Johanan bar Nappaha

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Rabbinical Eras
See Yohanan for more rabbis by this name.

Johanan bar Nappaha (Hebrew: יוחנן בר נפחאYoḥanan bar Nafḥa); (also known as Johanan bar Nafcha, "Johanan son [of the] blacksmith") (lived 180 - 279 CE)[1] was a rabbi in the early era of the Talmud. He was born in Sepphoris in the Land of Israel. His father, a blacksmith, died prior to his birth, and his mother died soon after; he was raised by his grandfather in Sepphoris.

Judah the Prince took the boy under his wing and taught him Torah. Due to the disparity in ages, though — Johanan was only fifteen years old when Yehuda died — Johanan was not one of Yehuda's prime students; rather, he studied more under Yehuda's students. He studied Torah diligently all his life, even selling what he had inherited from his parents in order to be able to devote his time to study; after that was spent, he lived a life of poverty. When the time came to start teaching Torah, Johanan decided to move from Sepphoris to Tiberias, so as not to show disrespect to great rabbis in Sepphoris who did not have their own centers of Torah study. He was considered, however, the greatest rabbi in the Land of Israel, and was even esteemed in the other center of Rabbinical Judaism, Babylonia — so much so that after the deaths of Abba Arika and Samuel of Nehardea in Babylonia, Johanan was considered by Babylonian Jews as the greatest rabbi of the generation. He started a school in Tiberias, and let anybody in if they wanted to learn, a controversial move at the time. He laid the foundations for the Yerushalmi (Jerusalem Talmud). He cites many traditions relating to the destruction of the Second Temple.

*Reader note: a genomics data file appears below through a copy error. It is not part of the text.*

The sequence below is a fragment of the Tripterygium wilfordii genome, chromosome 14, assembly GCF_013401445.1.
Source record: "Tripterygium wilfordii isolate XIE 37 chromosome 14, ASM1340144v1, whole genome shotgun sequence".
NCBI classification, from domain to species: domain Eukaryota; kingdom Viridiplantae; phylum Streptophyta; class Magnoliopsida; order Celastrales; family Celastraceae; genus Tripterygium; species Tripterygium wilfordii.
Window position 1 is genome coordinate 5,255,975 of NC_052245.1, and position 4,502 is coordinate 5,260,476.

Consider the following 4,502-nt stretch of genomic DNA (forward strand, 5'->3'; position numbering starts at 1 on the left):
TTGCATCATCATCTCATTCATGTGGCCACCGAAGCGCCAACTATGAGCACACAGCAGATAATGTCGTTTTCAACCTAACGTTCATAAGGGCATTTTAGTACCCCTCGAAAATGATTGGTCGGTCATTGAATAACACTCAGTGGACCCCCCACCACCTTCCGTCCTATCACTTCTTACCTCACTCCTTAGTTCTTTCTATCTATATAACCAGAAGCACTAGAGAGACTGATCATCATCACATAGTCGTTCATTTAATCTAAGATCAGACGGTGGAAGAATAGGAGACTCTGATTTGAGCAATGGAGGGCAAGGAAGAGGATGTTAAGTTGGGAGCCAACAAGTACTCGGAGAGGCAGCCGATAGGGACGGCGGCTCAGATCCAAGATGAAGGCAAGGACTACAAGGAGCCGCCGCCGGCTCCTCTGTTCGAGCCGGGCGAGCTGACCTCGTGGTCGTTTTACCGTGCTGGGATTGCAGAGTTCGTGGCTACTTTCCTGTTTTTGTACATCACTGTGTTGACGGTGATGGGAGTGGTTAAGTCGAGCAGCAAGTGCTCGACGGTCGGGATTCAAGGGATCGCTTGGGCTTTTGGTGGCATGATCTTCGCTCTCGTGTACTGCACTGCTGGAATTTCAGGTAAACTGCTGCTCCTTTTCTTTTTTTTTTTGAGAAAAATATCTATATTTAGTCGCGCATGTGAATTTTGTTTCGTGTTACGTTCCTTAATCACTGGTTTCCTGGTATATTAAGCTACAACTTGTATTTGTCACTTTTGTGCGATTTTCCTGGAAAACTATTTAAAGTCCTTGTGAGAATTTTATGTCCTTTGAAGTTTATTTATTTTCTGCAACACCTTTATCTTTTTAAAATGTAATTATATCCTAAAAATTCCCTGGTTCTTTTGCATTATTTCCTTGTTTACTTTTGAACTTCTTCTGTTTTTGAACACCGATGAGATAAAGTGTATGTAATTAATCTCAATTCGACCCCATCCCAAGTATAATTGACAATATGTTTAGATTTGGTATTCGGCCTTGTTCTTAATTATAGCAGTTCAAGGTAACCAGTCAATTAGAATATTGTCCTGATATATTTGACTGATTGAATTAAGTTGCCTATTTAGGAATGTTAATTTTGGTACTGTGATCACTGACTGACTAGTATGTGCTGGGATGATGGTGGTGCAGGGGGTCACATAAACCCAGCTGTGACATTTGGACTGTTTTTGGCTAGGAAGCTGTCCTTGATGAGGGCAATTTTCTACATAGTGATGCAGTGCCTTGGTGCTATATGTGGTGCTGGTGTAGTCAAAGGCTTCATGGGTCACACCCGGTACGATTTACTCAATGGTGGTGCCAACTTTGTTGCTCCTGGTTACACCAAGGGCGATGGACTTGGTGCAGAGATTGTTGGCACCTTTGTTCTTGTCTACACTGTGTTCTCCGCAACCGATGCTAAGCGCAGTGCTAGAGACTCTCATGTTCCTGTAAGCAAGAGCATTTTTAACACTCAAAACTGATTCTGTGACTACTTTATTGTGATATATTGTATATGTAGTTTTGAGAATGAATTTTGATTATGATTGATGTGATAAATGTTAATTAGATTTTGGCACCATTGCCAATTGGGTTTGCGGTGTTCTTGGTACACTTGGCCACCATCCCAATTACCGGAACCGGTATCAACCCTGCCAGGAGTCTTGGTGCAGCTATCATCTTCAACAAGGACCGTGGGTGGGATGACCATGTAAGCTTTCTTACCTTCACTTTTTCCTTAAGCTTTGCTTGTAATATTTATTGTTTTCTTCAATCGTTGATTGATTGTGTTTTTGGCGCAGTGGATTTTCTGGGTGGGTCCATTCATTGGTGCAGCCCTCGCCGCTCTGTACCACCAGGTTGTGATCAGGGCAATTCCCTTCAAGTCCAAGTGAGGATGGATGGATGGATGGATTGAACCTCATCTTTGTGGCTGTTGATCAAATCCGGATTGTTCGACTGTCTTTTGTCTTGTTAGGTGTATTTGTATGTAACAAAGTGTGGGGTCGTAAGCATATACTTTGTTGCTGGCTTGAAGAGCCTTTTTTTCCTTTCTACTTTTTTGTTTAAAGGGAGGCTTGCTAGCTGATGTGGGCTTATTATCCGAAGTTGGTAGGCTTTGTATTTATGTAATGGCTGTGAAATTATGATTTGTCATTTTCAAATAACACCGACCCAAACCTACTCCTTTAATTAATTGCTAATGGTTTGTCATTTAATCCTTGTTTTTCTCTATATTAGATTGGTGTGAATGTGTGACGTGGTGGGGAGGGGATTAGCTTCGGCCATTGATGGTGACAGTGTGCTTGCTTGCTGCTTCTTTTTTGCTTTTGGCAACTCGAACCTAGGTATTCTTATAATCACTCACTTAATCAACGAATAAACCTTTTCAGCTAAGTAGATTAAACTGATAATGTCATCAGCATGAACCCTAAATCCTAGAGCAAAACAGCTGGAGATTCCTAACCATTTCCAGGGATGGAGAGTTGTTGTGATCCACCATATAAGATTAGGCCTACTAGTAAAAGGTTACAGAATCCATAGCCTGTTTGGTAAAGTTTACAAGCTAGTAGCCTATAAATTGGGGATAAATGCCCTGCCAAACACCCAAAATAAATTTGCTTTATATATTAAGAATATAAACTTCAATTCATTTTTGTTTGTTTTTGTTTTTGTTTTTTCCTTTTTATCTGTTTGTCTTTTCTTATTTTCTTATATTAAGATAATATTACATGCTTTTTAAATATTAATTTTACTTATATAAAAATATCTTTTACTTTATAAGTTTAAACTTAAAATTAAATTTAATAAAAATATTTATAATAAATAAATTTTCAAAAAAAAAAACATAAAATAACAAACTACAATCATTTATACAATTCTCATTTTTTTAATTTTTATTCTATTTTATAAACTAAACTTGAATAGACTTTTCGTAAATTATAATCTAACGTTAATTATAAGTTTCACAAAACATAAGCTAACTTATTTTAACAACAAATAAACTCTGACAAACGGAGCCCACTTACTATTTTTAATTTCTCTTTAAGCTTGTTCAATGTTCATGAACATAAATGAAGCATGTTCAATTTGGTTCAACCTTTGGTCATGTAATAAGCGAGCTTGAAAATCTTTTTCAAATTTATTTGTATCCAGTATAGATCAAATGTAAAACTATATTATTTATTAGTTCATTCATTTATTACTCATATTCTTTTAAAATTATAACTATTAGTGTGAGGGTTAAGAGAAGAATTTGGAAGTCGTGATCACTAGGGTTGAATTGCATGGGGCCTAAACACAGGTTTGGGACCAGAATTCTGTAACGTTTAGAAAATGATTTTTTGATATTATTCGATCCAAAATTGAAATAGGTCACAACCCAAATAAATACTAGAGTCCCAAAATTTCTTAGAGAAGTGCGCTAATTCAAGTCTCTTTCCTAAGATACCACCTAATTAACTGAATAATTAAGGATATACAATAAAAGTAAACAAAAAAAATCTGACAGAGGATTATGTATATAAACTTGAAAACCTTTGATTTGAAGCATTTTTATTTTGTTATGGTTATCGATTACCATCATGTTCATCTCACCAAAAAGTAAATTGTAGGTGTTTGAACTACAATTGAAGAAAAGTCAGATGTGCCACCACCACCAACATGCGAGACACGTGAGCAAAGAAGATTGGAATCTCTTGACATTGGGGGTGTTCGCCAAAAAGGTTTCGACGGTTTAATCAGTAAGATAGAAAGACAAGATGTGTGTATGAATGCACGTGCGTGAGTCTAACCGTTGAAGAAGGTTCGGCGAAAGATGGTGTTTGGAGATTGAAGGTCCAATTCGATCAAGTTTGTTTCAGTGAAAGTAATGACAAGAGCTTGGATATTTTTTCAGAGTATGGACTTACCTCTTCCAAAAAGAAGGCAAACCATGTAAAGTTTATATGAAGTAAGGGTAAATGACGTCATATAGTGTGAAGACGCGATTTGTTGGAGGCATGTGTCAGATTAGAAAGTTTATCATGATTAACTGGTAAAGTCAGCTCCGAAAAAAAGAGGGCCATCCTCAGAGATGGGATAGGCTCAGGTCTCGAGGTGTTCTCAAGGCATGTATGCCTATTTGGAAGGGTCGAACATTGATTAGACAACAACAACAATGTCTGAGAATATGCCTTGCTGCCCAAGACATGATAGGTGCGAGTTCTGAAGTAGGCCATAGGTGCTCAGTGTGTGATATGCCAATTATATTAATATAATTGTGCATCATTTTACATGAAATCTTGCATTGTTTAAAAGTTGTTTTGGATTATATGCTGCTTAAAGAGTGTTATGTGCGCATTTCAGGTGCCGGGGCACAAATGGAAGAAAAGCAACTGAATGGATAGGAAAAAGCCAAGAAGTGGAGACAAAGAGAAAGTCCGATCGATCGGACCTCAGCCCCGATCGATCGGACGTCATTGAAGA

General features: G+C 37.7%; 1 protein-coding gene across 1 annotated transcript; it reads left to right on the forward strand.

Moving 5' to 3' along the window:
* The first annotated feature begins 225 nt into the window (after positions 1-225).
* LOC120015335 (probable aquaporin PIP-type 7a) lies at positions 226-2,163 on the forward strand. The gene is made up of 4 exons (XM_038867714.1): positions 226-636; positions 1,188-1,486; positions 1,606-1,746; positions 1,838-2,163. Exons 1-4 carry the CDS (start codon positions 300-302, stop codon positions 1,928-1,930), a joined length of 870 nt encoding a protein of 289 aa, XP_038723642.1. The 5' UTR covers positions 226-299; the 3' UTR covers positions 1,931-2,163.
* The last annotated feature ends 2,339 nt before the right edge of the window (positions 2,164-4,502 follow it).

His colleague, Shimon ben Lakish, was also his brother-in-law. Johanan's method in deciding halakha was to establish broad rules that apply in many cases; for example, he held that the halakha always follows a s'tam mishnah (an undisputed anonymous mishnah), and he had rules for which tanna ("Mishnah teacher") to follow in cases of dispute. He is believed to have never left Palestine in all his life, a rare feat for rabbis in those days, who frequently visited Babylonia. Johanan was known for being fat and beautiful and reportedly lived more than one hundred years. A Talmudic story about him relates that Johanan was accustomed to go and sit at the gates of the bathing place. He said: "Let the daughters of Israel look at me when they come up from the mikvah and their children will be as handsome as I am and they will learn Torah like I do." He then said a special verse so no jealousy or haughtiness would result from this.[2]

Eleazar ben Pedat succeeded Yohanan as head of the Tiberias school. Another student was Rabbi Isaac the smith.

References[edit]

  1. ^ Why We Pray What We Pray by Rabbi Dr. Barry Freundel, page 84
  2. ^ Bava Metzia (Talmud) 84a
  • Margaliyot, Mordekhai, ed. Entziklopedya l'chachme haTalmud v'hag'onim (2d ed., vol. 1). Jerusalem, 1945 or 1946.
  • Gross, Moses David. Avos hadoros: monografyot al avos haMishna v'haTalmud (5th ed.). Tel Aviv: Yavneh, 1966.